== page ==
BEIRUT: The Lebanese pound’s descent against the dollar showed no sign of abating Monday, with the black market dollar trading at LL8,000 despite the launch of an electronic platform several days earlier to regulate the licensed currency exchange market.
The Syndicate of Money Changers in Lebanon set the dollar sell and buy rates for that market Monday at LL3,900 and LL3,850 respectively. Unlicensed traders were meanwhile selling the dollar for as much as LL8,000 and buying it for around LL7,900 in the morning.
Banque du Liban Friday launched an electronic currency trading platform for licensed exchangers to use in a bid to stabilize Lebanon’s volatile currency exchange market, which has been in a state of chaos since a dollar liquidity crunch bit in late 2019.
BDL as part of this initiative gave licensed traders a tablet with an application named “Sayrafa” installed on it, and traders are required to enter into the application details of each transaction, including customers’ identification and evidence of their “need” to buy dollars.
Different amounts of dollar notes can be sold to people with different needs, which include paying dollar denominated loans and mortgages, paying foreign tuition fees and rent for Lebanese students studying abroad.
BDL is simultaneously pumping approximately $3.4 million in banknotes every day to the licensed exchange market to encourage people to go through the official channels for their currency needs.
The aim is to gradually reduce the dollar exchange rate to LL3,200 by imposing these trading conditions on exchangers, which artificially limit the supply of dollars in Lebanon’s cash-strapped economy.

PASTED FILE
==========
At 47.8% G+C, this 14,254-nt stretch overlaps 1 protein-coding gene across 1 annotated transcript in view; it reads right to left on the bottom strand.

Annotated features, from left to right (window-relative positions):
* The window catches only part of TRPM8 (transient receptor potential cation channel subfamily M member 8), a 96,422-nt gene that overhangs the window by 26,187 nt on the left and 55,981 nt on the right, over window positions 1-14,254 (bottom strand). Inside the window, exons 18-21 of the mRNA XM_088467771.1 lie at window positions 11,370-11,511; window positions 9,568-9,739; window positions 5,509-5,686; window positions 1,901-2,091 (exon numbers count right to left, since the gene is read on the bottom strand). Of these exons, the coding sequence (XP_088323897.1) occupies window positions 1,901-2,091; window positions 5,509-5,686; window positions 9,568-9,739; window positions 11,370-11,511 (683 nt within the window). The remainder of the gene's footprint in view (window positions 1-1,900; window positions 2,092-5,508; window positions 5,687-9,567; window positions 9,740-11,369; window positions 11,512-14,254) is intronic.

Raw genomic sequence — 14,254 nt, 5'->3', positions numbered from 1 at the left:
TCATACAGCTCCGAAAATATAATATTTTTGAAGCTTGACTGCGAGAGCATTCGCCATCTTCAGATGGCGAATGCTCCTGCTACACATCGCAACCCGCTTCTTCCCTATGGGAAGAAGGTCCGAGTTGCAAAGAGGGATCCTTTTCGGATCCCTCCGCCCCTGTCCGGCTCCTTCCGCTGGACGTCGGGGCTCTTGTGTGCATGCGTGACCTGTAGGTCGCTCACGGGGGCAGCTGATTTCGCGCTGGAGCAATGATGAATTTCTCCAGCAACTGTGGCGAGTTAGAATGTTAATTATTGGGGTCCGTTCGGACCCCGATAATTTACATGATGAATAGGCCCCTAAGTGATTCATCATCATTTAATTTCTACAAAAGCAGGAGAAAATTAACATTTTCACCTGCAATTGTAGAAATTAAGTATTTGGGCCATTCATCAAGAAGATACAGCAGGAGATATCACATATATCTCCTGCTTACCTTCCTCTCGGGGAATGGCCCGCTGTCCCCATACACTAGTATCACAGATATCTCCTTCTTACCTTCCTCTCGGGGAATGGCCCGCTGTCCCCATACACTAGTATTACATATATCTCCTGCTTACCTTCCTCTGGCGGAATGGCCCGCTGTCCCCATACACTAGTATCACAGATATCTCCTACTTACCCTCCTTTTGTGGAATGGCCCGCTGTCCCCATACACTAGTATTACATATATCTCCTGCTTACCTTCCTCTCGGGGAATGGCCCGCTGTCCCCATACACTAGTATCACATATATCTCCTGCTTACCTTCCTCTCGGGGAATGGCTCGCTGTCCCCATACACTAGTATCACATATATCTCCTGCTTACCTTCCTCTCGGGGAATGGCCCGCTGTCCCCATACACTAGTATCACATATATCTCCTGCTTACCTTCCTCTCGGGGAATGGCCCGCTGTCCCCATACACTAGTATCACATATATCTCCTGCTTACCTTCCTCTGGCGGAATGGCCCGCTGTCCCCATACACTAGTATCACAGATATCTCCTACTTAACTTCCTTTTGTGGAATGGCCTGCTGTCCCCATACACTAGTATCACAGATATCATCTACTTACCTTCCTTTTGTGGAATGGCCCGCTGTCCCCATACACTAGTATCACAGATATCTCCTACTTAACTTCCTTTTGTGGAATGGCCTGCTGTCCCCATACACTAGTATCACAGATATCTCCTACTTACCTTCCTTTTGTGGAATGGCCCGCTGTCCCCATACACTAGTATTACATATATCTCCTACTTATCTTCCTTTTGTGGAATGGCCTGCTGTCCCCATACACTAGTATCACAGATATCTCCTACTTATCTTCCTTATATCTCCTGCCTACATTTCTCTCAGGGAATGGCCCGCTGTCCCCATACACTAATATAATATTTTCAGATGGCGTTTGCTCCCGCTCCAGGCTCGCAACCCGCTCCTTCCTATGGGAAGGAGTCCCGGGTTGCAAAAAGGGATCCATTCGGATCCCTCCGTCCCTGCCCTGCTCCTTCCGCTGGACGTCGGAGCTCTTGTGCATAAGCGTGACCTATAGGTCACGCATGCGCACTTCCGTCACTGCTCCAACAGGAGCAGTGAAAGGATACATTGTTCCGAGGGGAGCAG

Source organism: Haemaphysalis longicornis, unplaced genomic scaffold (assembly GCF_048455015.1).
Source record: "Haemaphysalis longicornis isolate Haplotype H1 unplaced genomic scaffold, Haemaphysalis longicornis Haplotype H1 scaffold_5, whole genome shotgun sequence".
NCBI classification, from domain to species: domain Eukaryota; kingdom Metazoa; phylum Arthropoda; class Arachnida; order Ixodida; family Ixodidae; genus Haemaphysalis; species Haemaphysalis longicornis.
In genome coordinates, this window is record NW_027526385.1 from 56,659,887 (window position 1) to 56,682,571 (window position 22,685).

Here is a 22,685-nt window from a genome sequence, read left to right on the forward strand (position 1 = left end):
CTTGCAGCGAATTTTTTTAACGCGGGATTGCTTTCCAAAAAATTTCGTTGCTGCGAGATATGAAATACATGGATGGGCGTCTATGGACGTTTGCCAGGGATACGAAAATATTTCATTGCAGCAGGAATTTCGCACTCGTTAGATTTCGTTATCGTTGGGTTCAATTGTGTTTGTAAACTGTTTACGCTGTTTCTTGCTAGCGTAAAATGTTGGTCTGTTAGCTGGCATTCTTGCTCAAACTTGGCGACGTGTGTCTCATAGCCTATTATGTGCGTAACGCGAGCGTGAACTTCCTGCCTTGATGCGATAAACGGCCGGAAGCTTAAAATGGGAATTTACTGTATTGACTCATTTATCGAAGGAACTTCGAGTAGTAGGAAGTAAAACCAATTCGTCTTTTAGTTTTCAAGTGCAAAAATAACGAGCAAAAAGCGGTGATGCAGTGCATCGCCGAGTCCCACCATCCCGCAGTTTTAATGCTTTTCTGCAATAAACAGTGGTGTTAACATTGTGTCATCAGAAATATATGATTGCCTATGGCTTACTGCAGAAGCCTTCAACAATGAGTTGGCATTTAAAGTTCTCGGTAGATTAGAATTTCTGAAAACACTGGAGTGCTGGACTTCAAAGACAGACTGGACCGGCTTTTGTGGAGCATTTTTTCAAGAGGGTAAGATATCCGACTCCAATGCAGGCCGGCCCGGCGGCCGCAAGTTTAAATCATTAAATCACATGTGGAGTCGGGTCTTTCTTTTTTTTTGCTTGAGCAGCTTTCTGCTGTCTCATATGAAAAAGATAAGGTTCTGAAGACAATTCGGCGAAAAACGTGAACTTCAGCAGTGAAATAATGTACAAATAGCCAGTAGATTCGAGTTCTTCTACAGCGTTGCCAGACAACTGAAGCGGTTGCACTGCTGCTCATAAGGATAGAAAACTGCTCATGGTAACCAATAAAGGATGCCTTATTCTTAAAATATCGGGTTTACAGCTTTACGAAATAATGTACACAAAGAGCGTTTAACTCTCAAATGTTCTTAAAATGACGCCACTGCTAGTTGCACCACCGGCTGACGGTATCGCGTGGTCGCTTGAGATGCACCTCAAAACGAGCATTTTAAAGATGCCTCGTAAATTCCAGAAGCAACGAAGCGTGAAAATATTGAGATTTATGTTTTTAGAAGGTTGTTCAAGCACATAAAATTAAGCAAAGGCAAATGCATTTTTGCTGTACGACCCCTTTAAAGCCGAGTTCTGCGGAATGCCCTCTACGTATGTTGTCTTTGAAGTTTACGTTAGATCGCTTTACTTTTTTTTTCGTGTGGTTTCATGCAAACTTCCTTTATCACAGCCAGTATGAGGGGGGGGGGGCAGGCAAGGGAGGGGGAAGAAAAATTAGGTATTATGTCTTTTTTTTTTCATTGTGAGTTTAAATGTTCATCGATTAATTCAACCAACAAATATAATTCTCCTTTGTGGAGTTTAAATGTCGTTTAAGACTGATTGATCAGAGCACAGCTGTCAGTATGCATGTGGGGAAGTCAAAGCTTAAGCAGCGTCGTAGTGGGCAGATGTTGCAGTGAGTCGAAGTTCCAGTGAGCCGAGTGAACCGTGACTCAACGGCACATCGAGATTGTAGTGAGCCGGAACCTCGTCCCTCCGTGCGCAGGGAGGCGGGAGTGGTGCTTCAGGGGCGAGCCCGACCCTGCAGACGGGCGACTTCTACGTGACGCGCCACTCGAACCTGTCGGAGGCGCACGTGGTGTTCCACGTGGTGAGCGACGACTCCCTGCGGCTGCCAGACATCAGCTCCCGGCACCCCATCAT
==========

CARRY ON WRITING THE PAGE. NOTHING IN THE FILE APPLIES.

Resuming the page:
Demand for dollars remains sky high and outstrips supply, however, as people scramble to convert their rapidly depreciating pounds into hard currency and as uncertainty proliferates about the likelihood of Lebanon receiving an injection of dollars into the economy from an external body, such as the International Monetary Fund.
The head of the Syndicate of Money Changers in Lebanon Mahmoud Halawi said last Friday that around $8 million in banknotes are needed daily to keep the Lebanese pound stable.
Under the counter traders are filling the daily $4.6 million supply gap, offering customers the chance to buy dollars without the bureaucracy and purchase caps associated with BDL's platform, but at much higher rates.
The dollar since 1997 has been set at LL1507.5 and the government in May began negotiations with the IMF for a $10 billion bailout package that would see the pound float. The government’s economic rescue plan, which Cabinet approved in March, projects that the pound will float initially at around LL3,500 to the dollar.
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